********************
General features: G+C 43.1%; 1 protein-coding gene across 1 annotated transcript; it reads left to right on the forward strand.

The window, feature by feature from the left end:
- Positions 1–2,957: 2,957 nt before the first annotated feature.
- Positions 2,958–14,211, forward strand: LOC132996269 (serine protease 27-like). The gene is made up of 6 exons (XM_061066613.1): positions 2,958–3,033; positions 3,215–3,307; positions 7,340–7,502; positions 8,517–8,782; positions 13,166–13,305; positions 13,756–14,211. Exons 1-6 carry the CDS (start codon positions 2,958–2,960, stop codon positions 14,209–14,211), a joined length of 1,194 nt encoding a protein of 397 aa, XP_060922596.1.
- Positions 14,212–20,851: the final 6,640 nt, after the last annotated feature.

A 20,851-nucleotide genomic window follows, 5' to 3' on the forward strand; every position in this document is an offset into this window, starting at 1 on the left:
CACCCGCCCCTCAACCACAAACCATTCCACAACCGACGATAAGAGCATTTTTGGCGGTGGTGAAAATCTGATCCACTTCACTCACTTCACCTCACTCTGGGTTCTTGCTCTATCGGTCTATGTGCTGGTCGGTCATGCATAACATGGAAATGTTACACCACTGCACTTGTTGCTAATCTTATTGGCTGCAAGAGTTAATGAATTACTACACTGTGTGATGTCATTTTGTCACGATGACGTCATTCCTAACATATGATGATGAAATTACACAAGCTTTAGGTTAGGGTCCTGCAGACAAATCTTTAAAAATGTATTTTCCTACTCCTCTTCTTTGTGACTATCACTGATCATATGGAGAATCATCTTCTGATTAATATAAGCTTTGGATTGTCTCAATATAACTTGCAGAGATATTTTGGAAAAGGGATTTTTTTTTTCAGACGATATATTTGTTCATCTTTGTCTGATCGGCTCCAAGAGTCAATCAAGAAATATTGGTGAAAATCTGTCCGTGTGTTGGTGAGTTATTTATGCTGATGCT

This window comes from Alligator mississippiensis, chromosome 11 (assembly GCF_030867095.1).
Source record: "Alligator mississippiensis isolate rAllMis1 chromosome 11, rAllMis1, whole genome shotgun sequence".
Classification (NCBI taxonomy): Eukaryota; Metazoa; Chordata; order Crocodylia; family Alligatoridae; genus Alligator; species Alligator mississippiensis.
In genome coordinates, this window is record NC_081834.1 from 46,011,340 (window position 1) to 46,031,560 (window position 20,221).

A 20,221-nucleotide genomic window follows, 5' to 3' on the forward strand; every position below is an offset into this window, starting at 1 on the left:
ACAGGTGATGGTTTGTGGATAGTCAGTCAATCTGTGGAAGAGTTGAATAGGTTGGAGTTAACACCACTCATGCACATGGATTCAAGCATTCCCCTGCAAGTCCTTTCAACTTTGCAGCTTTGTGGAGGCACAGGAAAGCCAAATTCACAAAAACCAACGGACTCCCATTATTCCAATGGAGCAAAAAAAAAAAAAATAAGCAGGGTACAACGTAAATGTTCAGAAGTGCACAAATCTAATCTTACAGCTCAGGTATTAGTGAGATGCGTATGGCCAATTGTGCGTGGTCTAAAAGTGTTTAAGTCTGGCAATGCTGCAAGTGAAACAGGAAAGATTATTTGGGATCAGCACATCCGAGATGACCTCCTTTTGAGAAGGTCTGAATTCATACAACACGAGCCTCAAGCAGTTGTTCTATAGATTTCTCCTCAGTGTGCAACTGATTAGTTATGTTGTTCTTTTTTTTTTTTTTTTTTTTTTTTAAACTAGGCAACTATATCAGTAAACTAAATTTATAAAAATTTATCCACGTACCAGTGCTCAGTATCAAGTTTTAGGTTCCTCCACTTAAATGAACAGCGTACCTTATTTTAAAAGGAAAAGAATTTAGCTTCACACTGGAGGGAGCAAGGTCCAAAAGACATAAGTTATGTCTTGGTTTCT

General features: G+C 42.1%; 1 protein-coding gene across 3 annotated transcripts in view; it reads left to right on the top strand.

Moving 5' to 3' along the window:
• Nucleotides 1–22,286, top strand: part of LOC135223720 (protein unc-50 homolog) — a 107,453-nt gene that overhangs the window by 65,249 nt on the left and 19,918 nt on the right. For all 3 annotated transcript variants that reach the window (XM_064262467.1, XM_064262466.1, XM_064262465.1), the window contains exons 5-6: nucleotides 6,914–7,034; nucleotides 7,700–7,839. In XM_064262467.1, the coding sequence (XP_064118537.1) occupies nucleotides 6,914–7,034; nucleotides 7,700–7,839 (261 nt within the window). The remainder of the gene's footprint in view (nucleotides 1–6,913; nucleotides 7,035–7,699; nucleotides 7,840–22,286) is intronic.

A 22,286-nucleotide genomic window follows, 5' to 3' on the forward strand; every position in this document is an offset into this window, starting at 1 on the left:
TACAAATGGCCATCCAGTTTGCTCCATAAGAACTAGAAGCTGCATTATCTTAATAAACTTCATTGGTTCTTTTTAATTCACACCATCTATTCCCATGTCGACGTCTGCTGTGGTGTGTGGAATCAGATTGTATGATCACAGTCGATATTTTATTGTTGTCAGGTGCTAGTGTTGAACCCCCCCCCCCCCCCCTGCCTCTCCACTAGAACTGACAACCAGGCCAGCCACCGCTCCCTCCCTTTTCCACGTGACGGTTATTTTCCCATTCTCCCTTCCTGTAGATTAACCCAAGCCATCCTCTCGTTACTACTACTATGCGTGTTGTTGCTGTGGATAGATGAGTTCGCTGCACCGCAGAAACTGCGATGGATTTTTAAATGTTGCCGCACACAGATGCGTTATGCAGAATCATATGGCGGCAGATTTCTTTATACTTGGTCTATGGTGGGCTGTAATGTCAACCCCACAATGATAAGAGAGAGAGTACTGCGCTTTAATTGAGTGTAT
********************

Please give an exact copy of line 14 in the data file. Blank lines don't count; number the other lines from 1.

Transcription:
General features: G+C 42.1%; 1 protein-coding gene across 3 annotated transcripts in view; it reads left to right on the top strand.